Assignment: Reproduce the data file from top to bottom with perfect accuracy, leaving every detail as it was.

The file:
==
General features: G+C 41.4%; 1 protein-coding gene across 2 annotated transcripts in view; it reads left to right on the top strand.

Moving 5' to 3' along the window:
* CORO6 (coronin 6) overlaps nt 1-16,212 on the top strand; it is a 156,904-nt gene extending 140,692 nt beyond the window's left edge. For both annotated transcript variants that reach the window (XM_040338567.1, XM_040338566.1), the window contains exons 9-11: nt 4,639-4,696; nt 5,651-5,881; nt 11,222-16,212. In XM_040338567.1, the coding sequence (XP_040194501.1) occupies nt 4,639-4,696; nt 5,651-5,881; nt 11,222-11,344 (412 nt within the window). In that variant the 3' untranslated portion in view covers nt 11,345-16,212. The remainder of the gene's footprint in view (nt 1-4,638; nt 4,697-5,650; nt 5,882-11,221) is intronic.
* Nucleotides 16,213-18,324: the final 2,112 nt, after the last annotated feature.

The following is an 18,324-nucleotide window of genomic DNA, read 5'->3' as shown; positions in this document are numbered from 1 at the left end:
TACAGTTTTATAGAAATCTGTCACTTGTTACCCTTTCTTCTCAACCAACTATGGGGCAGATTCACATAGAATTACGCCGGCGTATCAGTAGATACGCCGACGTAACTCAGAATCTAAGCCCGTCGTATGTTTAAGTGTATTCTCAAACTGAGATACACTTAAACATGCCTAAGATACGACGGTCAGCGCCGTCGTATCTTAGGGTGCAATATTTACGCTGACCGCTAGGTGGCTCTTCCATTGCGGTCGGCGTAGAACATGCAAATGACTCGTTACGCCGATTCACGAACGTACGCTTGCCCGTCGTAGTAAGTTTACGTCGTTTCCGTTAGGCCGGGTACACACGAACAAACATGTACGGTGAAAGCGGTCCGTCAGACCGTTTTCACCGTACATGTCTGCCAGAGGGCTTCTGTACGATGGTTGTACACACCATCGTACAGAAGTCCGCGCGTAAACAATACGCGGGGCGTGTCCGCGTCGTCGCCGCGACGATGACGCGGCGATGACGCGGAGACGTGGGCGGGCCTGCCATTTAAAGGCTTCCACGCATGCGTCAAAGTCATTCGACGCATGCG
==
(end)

General features: G+C 41.4%; 1 protein-coding gene across 2 annotated transcripts in view; it reads left to right on the top strand.

Moving 5' to 3' along the window:
* CORO6 (coronin 6) overlaps nt 1-16,212 on the top strand; it is a 156,904-nt gene extending 140,692 nt beyond the window's left edge. For both annotated transcript variants that reach the window (XM_040338567.1, XM_040338566.1), the window contains exons 9-11: nt 4,639-4,696; nt 5,651-5,881; nt 11,222-16,212. In XM_040338567.1, the coding sequence (XP_040194501.1) occupies nt 4,639-4,696; nt 5,651-5,881; nt 11,222-11,344 (412 nt within the window). In that variant the 3' untranslated portion in view covers nt 11,345-16,212. The remainder of the gene's footprint in view (nt 1-4,638; nt 4,697-5,650; nt 5,882-11,221) is intronic.
* Nucleotides 16,213-18,324: the final 2,112 nt, after the last annotated feature.

The following is an 18,324-nucleotide window of genomic DNA, read 5'->3' as shown; positions in this document are numbered from 1 at the left end:
TACAGTTTTATAGAAATCTGTCACTTGTTACCCTTTCTTCTCAACCAACTATGGGGCAGATTCACATAGAATTACGCCGGCGTATCAGTAGATACGCCGACGTAACTCAGAATCTAAGCCCGTCGTATGTTTAAGTGTATTCTCAAACTGAGATACACTTAAACATGCCTAAGATACGACGGTCAGCGCCGTCGTATCTTAGGGTGCAATATTTACGCTGACCGCTAGGTGGCTCTTCCATTGCGGTCGGCGTAGAACATGCAAATGACTCGTTACGCCGATTCACGAACGTACGCTTGCCCGTCGTAGTAAGTTTACGTCGTTTCCGTTAGGCCGGGTACACACGAACAAACATGTACGGTGAAAGCGGTCCGTCAGACCGTTTTCACCGTACATGTCTGCCAGAGGGCTTCTGTACGATGGTTGTACACACCATCGTACAGAAGTCCGCGCGTAAACAATACGCGGGGCGTGTCCGCGTCGTCGCCGCGACGATGACGCGGCGATGACGCGGAGACGTGGGCGGGCCTGCCATTTAAAGGCTTCCACGCATGCGTCAAAGTCATTCGACGCATGCG